On December 29, 2023, New York Governor Kathy Hochul vetoed, for a second time, the Grieving Families Act (the Act), a proposed amendment to New York’s wrongful death statute; that statute remains unchanged.
The current New York wrongful death statute compensates surviving family members based solely on pecuniary loss — the potential earning power of the deceased person plus medical and funeral costs. The current statute provides a two-year statute of limitations and defines a family member as anyone who would have been able to recoup under New York Intestate Laws (e.g., surviving spouse, children, or parents).
Had the amendment passed, it would have altered the statute significantly. The Act sought to extend the statute of limitations to three years and allow family members of wrongful death victims to seek damages for pain and suffering. Further, the Act would have expanded the definition of “family member” to include “close family,” which it defined “based upon the specific circumstances relating to the person’s relationship with the decedent,” allowing juries to determine whether a surviving person would constitute a “close family” member under the statute. The amendment would have applied retroactively.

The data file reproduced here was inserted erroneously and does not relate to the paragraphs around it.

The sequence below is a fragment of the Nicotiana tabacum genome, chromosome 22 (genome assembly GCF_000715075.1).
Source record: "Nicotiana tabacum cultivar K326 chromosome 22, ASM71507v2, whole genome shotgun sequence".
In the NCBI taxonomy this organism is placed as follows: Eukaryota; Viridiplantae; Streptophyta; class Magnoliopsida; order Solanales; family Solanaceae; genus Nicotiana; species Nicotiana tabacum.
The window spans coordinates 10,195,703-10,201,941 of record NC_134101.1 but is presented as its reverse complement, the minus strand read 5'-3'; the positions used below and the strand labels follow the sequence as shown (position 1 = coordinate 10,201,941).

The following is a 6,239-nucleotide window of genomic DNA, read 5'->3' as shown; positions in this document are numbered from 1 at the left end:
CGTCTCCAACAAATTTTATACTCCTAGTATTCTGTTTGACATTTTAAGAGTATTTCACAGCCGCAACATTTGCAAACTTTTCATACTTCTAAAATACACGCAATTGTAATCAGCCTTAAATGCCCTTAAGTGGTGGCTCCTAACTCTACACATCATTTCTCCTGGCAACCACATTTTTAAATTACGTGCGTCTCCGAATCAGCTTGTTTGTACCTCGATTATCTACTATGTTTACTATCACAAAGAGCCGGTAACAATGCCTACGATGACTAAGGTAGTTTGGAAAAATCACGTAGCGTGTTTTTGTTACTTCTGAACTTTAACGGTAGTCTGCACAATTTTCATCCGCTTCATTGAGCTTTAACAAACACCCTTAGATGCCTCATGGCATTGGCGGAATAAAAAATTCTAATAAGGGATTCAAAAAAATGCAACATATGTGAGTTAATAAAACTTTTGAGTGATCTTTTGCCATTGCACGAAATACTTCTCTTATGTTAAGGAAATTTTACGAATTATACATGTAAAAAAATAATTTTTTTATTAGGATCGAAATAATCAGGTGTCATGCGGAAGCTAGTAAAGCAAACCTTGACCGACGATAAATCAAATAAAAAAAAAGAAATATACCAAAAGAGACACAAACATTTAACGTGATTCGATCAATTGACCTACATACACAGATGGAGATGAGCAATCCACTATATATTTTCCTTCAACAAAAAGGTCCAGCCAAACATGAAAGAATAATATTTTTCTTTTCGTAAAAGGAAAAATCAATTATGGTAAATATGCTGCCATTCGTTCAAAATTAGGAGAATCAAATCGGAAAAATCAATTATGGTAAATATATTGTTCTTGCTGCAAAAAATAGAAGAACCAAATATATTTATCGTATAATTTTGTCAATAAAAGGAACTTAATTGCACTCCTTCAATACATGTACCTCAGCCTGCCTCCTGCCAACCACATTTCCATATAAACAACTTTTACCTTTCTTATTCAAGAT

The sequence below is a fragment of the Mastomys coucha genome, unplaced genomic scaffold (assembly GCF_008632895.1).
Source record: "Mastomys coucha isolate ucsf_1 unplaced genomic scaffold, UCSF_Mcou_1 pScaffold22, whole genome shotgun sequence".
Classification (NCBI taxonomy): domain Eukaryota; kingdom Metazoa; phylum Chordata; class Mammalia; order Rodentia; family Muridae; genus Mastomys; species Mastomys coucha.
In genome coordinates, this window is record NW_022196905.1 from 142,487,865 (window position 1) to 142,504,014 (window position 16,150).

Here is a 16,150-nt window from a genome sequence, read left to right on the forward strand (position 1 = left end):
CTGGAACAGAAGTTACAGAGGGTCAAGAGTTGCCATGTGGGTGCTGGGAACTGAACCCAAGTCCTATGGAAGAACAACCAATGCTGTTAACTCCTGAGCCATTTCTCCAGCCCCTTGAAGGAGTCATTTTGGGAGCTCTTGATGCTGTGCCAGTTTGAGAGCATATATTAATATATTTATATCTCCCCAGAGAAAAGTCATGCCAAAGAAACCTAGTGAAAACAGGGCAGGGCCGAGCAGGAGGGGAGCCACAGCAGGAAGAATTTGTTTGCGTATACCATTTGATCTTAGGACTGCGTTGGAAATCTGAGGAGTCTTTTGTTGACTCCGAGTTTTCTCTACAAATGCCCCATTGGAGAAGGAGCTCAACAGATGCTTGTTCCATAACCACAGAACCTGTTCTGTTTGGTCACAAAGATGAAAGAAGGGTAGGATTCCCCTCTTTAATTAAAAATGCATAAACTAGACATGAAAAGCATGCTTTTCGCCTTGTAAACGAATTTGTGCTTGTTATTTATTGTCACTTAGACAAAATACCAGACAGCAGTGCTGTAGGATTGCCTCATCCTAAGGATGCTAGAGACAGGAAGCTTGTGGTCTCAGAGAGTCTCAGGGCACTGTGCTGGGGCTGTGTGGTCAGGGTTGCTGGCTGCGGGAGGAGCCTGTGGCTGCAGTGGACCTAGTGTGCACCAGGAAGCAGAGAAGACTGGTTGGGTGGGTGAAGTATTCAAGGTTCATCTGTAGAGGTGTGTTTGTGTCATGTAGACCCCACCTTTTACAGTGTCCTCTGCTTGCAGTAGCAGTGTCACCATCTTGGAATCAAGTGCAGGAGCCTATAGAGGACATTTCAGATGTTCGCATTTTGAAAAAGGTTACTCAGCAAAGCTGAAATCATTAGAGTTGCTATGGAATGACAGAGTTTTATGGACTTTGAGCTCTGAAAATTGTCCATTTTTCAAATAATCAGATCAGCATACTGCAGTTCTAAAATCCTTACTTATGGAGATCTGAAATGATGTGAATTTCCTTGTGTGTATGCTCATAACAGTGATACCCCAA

Currently, the wrongful death statute remains unchanged. We expect that lawmakers will continue to seek to amend the statute with a focus on expanding its reach on damages and inclusion of a wider list of “family members,” especially since several states have already passed such amendments.
Chartwell has advocated and will continue to advocate against changes that will negatively impact New York’s wrongful death statute. On November 13, 2023, Chartwell submitted an opposition letter to Governor Hochul, requesting that she veto the legislation.
The letter pointed out that the Act would result in considerable increases in already high insurance premiums, placing significant financial burdens on New York residents and business owners, including small businesses. The Act’s failure to properly limit and define close family members would lead to confusion, delay, and inconsistent court rulings. Finally, given the current trend of high jury verdicts in the state, the Act would likely increase predatory litigation by plaintiffs’ firms, while its retroactive nature would cause chilling effects.
Notably, in vetoing the Act, Governor Hochul cited several of the issues raised in Chartwell’s letter, including concerns that the legislation would result in increased insurance premiums and financially impact New York healthcare facilities and small businesses.
We will continue to monitor and advocate against any changes to the wrongful death statute that will negatively impact New York residents and business owners. We understand the uncertainty brought about by potential legislative changes and are available to answer any questions regarding the wrongful death statute. Please do not hesitate to contact us.